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Program: Aqua Fe. Real In determining the programmatic functions of this particular project, I followed the general rehabilitation program, with multipurpose rooms, dining area, kitchen, residences, etc7. However, I believe that the subject of digital addiction and the subsequent haptic rehabilitation requires other sets of programmatic elements that contribute to the original program. After spending many hours in the shop, working on my vellum project, form analogs, and site analogs, I realized that one activity I find very relaxing and tactile is working in a shop. I work almost exclusively in steel and so will these rehab patients. A metal shop added to the clinical portion of the project allowed the project to have a life of its own, rather than being a copy of any other clinic. The shop also gives me the opportunity to explore spatial aspects of the work environment apart from economic production. Everything made in the shop is far less important than the act of making it. However, a certain pride must be taken in the products that are made in the shop. The administration gallery gives guests the ability to view and purchase the artifacts. There’s nothing I love more than working in the shop! And I can’t wait till I get to take a bath!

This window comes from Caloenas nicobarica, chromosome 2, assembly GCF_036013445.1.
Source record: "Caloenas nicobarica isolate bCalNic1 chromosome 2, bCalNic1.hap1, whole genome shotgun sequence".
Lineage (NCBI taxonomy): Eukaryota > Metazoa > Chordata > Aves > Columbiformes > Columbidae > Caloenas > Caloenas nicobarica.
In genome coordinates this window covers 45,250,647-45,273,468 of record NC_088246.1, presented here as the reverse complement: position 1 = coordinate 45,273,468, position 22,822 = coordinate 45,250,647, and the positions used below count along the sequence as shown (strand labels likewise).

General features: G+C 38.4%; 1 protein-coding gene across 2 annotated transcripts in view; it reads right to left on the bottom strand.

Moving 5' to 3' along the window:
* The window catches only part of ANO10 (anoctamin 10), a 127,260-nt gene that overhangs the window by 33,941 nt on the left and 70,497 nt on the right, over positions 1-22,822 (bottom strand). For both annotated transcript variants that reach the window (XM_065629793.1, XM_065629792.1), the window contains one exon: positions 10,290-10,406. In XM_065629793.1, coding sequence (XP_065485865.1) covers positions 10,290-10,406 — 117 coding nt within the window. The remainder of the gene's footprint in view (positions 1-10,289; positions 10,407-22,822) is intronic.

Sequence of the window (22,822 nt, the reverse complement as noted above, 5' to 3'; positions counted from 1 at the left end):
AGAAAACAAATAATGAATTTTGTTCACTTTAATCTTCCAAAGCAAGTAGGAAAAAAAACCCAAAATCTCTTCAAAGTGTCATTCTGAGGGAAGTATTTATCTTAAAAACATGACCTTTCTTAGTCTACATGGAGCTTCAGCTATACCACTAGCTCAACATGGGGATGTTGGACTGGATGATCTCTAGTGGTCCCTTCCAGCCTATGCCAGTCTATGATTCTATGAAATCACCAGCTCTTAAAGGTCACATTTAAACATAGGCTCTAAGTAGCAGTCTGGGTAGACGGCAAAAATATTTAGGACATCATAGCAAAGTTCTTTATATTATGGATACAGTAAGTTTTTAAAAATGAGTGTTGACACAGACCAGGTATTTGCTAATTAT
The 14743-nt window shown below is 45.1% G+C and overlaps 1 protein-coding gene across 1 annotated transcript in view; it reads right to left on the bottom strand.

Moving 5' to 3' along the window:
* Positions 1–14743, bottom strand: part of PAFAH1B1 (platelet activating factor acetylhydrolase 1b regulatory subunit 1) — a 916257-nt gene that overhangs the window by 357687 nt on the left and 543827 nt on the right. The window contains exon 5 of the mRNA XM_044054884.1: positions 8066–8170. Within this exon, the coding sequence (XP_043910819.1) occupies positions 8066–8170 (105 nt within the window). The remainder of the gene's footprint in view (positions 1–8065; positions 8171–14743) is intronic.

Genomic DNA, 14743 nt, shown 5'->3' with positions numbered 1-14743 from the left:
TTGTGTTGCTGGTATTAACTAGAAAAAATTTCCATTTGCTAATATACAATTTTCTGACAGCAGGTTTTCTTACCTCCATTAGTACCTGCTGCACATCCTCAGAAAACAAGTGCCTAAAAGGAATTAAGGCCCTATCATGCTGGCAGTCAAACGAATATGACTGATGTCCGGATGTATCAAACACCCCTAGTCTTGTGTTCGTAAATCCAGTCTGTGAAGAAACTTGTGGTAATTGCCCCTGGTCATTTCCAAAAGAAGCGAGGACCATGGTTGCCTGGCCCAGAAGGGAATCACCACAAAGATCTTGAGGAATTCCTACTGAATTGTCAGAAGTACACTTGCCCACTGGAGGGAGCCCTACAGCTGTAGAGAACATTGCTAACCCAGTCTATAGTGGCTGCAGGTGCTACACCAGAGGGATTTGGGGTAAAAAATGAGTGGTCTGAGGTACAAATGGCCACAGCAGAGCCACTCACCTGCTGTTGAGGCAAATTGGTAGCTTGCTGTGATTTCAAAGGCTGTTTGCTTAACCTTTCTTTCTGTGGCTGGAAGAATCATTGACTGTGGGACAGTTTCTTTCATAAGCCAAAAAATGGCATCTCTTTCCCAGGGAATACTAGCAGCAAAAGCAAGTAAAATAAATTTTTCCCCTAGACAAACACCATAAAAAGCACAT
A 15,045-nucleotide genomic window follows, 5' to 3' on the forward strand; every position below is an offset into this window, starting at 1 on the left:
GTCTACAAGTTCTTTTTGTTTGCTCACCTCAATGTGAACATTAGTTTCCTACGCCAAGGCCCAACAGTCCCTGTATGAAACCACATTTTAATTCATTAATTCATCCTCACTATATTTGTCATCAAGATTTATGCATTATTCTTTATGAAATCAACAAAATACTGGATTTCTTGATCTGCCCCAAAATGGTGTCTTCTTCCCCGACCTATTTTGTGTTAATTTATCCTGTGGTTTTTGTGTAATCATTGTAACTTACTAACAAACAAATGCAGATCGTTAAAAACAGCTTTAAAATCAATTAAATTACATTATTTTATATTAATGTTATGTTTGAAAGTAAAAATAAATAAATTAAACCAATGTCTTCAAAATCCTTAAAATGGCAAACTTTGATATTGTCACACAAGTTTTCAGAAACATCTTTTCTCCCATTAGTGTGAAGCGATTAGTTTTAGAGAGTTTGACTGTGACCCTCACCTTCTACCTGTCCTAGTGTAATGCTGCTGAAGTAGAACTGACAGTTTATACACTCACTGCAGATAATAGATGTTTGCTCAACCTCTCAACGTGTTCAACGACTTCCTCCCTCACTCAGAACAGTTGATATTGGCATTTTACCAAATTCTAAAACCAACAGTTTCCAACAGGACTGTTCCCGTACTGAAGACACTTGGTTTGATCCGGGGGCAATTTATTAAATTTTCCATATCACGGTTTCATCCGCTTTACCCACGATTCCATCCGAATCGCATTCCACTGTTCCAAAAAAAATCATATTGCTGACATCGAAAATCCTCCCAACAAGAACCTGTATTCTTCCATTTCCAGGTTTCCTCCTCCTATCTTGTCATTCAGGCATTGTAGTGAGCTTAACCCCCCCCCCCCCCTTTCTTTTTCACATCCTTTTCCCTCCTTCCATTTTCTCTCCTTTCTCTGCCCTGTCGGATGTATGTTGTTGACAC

Architecturally, the shop is rooted in place by the large steel volume in which stock lengths of steel are delivered and stored. This provides a central core around which all of the other shop activities occur. The cor-ten cladding on the volume also makes its function especially tactile and obvious. The shop also supports multipurpose areas that can be cordoned off for specific instruction in either fabrication techniques or basic skills training. Many of the people admitted into the program have lost their ability to interact with other humans, and these training sessions give counselors the opportunity to reconnect them.